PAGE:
Trapp v. O. Lee, LLC et al

Filing 14

MEMORANDUM AND ORDER - IT IS HEREBY ORDERED that defendants' motion to supplement [#11] is granted. IT IS FURTHER ORDERED that defendants motion to dismiss [#3] is denied. Signed by District Judge Catherine D. Perry on January 16, 2013. (MCB)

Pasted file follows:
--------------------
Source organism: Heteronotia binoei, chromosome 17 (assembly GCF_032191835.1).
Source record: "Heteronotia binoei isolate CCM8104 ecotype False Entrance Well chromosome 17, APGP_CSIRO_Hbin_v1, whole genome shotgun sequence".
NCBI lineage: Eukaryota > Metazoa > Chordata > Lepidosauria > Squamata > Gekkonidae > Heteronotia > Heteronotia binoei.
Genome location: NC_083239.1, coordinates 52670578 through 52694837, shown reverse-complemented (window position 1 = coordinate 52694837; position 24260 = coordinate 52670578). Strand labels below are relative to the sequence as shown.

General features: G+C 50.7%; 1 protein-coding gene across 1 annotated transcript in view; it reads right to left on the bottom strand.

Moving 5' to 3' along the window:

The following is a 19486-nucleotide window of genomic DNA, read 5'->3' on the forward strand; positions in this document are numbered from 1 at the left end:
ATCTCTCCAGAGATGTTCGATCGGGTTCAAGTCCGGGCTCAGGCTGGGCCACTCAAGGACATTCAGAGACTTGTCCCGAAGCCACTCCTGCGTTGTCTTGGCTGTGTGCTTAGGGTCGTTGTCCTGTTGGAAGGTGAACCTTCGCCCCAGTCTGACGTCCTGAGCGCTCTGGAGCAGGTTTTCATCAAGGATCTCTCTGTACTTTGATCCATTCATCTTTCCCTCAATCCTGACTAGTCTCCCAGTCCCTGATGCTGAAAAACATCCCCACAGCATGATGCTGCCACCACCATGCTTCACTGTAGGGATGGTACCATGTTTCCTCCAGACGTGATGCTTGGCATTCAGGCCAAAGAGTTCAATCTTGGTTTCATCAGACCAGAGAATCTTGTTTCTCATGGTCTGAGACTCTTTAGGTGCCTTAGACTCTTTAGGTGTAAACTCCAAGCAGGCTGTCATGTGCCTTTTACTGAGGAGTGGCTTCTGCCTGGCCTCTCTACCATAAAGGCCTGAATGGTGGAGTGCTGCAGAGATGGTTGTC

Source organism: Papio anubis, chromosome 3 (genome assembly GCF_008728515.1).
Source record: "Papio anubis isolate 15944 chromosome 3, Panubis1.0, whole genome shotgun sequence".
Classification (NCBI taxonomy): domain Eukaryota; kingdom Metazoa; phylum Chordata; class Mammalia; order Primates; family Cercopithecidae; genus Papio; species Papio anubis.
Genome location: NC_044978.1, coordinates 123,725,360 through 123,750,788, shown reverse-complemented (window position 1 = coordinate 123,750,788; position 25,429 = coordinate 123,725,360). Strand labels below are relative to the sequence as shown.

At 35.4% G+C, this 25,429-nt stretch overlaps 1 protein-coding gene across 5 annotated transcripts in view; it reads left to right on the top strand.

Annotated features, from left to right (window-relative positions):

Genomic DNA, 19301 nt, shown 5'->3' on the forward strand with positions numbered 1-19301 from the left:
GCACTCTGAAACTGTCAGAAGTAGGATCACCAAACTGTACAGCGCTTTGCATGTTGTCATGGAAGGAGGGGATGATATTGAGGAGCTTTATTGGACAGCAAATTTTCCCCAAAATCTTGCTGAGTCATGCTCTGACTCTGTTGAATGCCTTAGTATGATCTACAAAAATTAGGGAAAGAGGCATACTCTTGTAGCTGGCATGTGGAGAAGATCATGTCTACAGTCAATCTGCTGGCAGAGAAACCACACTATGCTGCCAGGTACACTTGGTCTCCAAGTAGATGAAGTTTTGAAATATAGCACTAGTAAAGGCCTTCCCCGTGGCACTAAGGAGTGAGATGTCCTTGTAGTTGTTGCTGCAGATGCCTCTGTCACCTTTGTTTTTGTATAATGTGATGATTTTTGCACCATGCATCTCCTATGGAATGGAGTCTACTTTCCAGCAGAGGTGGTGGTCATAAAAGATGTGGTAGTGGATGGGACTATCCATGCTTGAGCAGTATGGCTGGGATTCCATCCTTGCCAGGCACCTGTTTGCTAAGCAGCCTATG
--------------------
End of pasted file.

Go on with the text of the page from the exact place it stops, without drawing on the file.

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UNITED STATES DISTRICT COURT EASTERN DISTRICT OF MISSOURI EASTERN DIVISION MICHAEL TRAPP, Plaintiff, vs. O. LEE, LLC, d/b/a DRAIN SURGEONS, LLC, et al., Defendants. ) ) ) ) ) ) ) ) ) ) Case No. 4:12CV717 CDP MEMORANDUM AND ORDER Plaintiff Michael Trapp worked as a drain operator/metal trades technician for defendant O. Lee, LLC, doing business as Drain Surgeons, LLC. Trapp alleges that defendants failed to pay him for his overtime and “on call” hours, and he brings claims under the Fair Labor Standards Act (FLSA), the Missouri Minimum Wage Law (MMWL), and Missouri common law. Defendants brought this motion to dismiss, seeking to limit Trapp‟s common-law claims pursuant to Missouri‟s two-year statute of limitations. Missouri law distinguishes between regular, or straight time, wages and overtime wages. Overtime wages are paid for hours worked in excess of forty hours per week, and must be at a rate of not less than one and one-half times the employee‟s regular rate. Mo. Rev. Stat. § 290.505(1). As set forth more fully below, Missouri law also distinguishes between straight time and overtime wages for statute of limitations purposes. Plaintiff‟s common-law claims can be read to seek damages based on straight time or overtime wages. I agree with defendants that Missouri‟s two-year statute of limitations applies to all claims for overtime wages, but I agree with plaintiff that the longer five-year statute of limitations applies to the common-law claims to the extent they seek straight time wages. I will therefore deny defendants‟ motion to dismiss to the extent that plaintiff‟s common-law claims seek regular or straight time wages. Background Drain Surgeons, LLC is a Missouri corporation that provides drain cleaning assistance to individuals and businesses throughout Eastern Missouri. Defendant Connie Grimes is the President of O. Lee, LLC, which purchased Drain Surgeons from defendant James Von Klemen in April of 2010. Plaintiff Michael Trapp worked for Drain Surgeons as a drain opener and metal trades technician from August 1998 until August 15, 2011. Beginning in 2004, Trapp worked at the Drain Surgeons facility in Imperial, Missouri. Trapp alleges that until May 20, 2011, he worked without pay during evenings and weekends for approximately twenty-five hours per week in addition to his regular forty hour work week. He further alleges that he performed work on an “on call basis” outside of both his regular hours and twenty-five overtime hours. During -2- the “on call” time, Trapp was unable to use the time for personal pursuits, as he was required to respond to calls in a short amount of time, in uniform and with the company van, and he was unable to refuse a call. Trapp was not paid for his time spent “on call.” Trapp filed this complaint alleging seven separate counts. Counts 1 and 2 allege violations of the FLSA and seek damages for the period three years before the filing of the complaint. Counts 3 and 4 allege violations of the MMWL and seek damages for two years before the filing of the complaint. Counts 5, 6, and 7 are for breach of contract, quantum meruit, and unjust enrichment, respectively, and seek damages “equal to all unpaid wages” due within five years before the filing of the complaint. Defendants filed this motion to dismiss, arguing that counts 5, 6, and 7 are subject to a two-year statute of limitations. Discussion A defendant may move to dismiss a claim “for failure to state a claim upon which relief can be granted” under Fed. R. Civ. P. 12(b)(6). The purpose of a motion to dismiss under Rule 12(b)(6) is to test the legal sufficiency of the complaint. When considering a 12(b)(6) motion, the factual allegations of a complaint are assumed true and are construed in favor of the plaintiff. Neitzke v. Williams, 490 U.S. 319, 326 (1989). “The possible existence of a statute of limitations defense is not ordinarily a ground for Rule 12(b)(6) dismissal unless the -3- complaint itself establishes the defense.” Joyce v. Armstrong Teasdale, LLP, 635 F.3d 364, 367 (8th Cir. 2011) (quoting Jessie v. Potter, 516 F.3d 709, 713 n. 2 (8th Cir. 2008)). There are two Missouri statutes of limitations dealing with the recovery of unpaid minimum wages and overtime compensation. The general two-year statute of limitations applies to: An action for libel, slander, assault, battery, false imprisonment, criminal conversation, malicious prosecution or actions brought under section 290.140. An action by an employee for the payment of unpaid minimum wages, unpaid overtime compensation or liquidated damages by reason of the nonpayment of minimum wages or overtime compensation, and for the recovery of any amount under and by virtue of the provisions of the Fair Labor Standards Act of 1938 and amendments thereto, such act being an act of Congress, shall be brought within two years after the cause accrued. Mo. Rev. Stat. § 516.140 (emphasis added). The Minimum Wage Law also contains its own two-year statute of limitations: Any employer who pays any employee less wages than the wages to which the employee is entitled under or by virtue of sections 290.500 to 290.530 shall be liable to the employee affected for the full amount of the wage rate and an additional equal amount as liquidated damages, less any amount actually paid to the employee by the employer and for costs and such reasonable attorney fees as may be allowed by the court or jury. The employee may bring any legal action necessary to collect the claim. Any agreement between the employee and the employer to work for less than the wage rate shall be no defense to the action. All actions for the collection of any deficiency in wages shall be commenced within two years of the accrual of the cause of action. -4- Mo. Rev. Stat. § 290.527. Missouri‟s five-year statute of limitations, however, applies to: All actions upon contracts, obligations or liabilities, express or implied, except those mentioned in section 516.110 and except upon judgments or decrees of a court of record, and except where a different time is herein limited . . . Mo. Rev. Stat. § 516.120. Although the two-year limitations period in § 516.140 applies to Trapp‟s claims seeking overtime pay for breach of contract, quantum meruit, and unjust enrichment, the five-year statute of § 516.120 applies to the claims insofar as those claims seek recovery of regular or straight time wages. The two-year statute of limitations in § 290.527 does not apply because it applies only to claims arising under the MMWL for an employee who is paid less wages than required by §§ 290.500 to 290.530. The last sentence of § 290.527 creates a two-year statute of limitations for “[a]ll actions for the collection of any deficiency in wages.” Despite its broad language, this sentence must be read in the context of § 290.527 as a whole, which explicitly limits its application to actions arising under §§ 290.500 to 290.530. Section 516.140, while not limited to claims arising under the MMWL, explicitly refers to actions for the payment of unpaid minimum wages or overtime compensation. Trapp‟s common-law claims for straight time wages have their -5- basis in general contract law, and thus are governed by the five-year statute of limitations of § 516.120. The limited caselaw on this subject supports the conclusion that § 290.527 only applies to claims arising under §§ 290.500 to 290.530, and that § 516.120 only applies to claims for minimum wage or overtime compensation. In Banks v. Ameren UE, 4:05CV477 JCH, 2005 WL 2176927 (E.D. Mo. Sep. 8, 2005), the plaintiff sued his former employer to recover the statutory penalty provided in Mo. Rev. Stat. § 290.110 for delaying payment due a discharged employee. Id. at *5. The employer tried to assert § 290.527‟s two-year statute of limitations. Banks noted, in a footnote, that § 290.527 did not apply because it is “the statute of limitations for unpaid minimum wages.” Id. (emphasis in original). Wells v. Fedex Ground Package System, Inc., No. 4:10CV2080 JCH, 2011 WL 1769665 (E.D. Mo. May 9, 2011), also discussed the application of § 290.527. The plaintiff in Wells alleged that “„Defendant unlawfully withheld and diverted monies from the compensation earned by Plaintiffs and for business expenses of Defendant,‟ in violation of Missouri Revised Statutes § 290.010 et. seq.” Id. at *2 (quoting Compl. ¶ 43, Wells, 2011 WL 1769665). Wells cited § 290.527 as the applicable statute of limitations. Although on its surface Wells appears to apply § 290.527 outside the context of §§ 290.500 to 290.530, on closer inspection it can be seen that this is not the case. It is true that plaintiffs in their complaint – and the -6- court, in citing that complaint – stated that the action arose under § 290.010 et seq. However, in arguing the motion to dismiss, plaintiffs clarified that their wage claim was being brought under § 290.502 and conceded that § 290.527 was the applicable statute of limitations. Pl.‟s Mem. In Opp‟n re Mot. to Dismiss Case at 9, Wells, 2011 WL 1769665. The application of § 290.527 in Wells – offered without further explanation – is therefore either silent to or consistent with the conclusion that § 290.527 applies only to §§ 290.500 to 290.530. Nobles v. State Farm Mutual Automobile Insurance Company, No. 2:10CV4175 NKL, 2011 WL 5563444 (W.D. Mo. Nov. 15, 2011), applied the five-year statute of limitations of § 516.140 to plaintiffs‟ unjust enrichment claim concerning non-overtime wages. Id. at *2. In so holding, the court distinguished plaintiffs‟ MMWL claim, which focused on “failure to pay overtime damages,” and the unjust enrichment claim, the gravamen of which was “a contract claim for „straight-time‟ (non-overtime) wages.” Id. Because the unjust enrichment claim represented “a clearly independent claim aimed at redressing a different grievance,” the five-year statute of limitations of § 516.140 applied. Id. Sutton-Price v. Daugherty Systems, Inc., No. 4:11CV1943 CEJ, 2012 WL 2282344 (E.D. Mo. June 18, 2012), also addressed the three statutes of limitations at issue here. In Sutton-Price, plaintiffs brought claims for unpaid overtime compensation under the FLSA, MMWL, and Missouri common law. Sutton-Price -7- held that the two-year statute of limitations of § 516.140 applies to “all claims for unpaid overtime,” despite the plaintiffs‟ argument that it only applies to claims under the MMWL. Id. at *2 (emphasis in original). The court explained, “the MMWL contains its own two-year statute of limitations” in § 290.527, and to limit § 516.140 to apply only to the MMWL would render § 290.527 superfluous. Id. Sutton-Price only dealt with the application of § 516.140 to claims for overtime compensation, and did not extend to claims for straight time wages. To the extent Trapp seeks only straight time wages under his Missouri common-law counts, therefore, Sutton-Price is inapposite. Furthermore, in clarifying that § 516.140 is not limited to the MMWL, Sutton-Price implied that § 290.527 is so limited. To interpret § 290.527 otherwise would in turn render § 516.140 superfluous. Davenport v. Charter Communications, LLC, No. 4:12CV7 AGF, 2012 WL 5050580 (E.D. Mo. Oct. 18, 2012), is the one case to hold that even common-law claims for straight time wages are governed by a two-year statute of limitations. Id. at *3-4. Like the present case, the plaintiffs in Davenport brought claims for collection of both straight time and overtime wages. Id. at *1. In addition to claims under the FLSA and MMWL, plaintiffs brought counts for breach of contract, quantum meruit, and unjust enrichment. Id. In applying the two-year statute of limitations to the common-law claims, the court stated that it was following Sutton-Price, “which held in a similar context that under Missouri law, -8- claims such as those under consideration were governed by a two-year limitations period.” Davenport, 2012 WL 5050580, at *4. However, as discussed above, I do not read Sutton-Price so broadly. Sutton-Price dealt only with the application of § 516.140 to overtime compensation, and not to straight time wages. For that reason, and all others stated above, I disagree with the conclusion in Davenport. To the extent that Trapp‟s common-law claims seek straight time wages – and only to that extent – those claims are governed by the five-year statute of limitations of § 516.120. Accordingly, IT IS HEREBY ORDERED that defendants‟ motion to supplement [#11] is granted. IT IS FURTHER ORDERED that defendants‟ motion to dismiss [#3] is denied. CATHERINE D. PERRY UNITED STATES DISTRICT JUDGE Dated this 16th day of January, 2013. -9-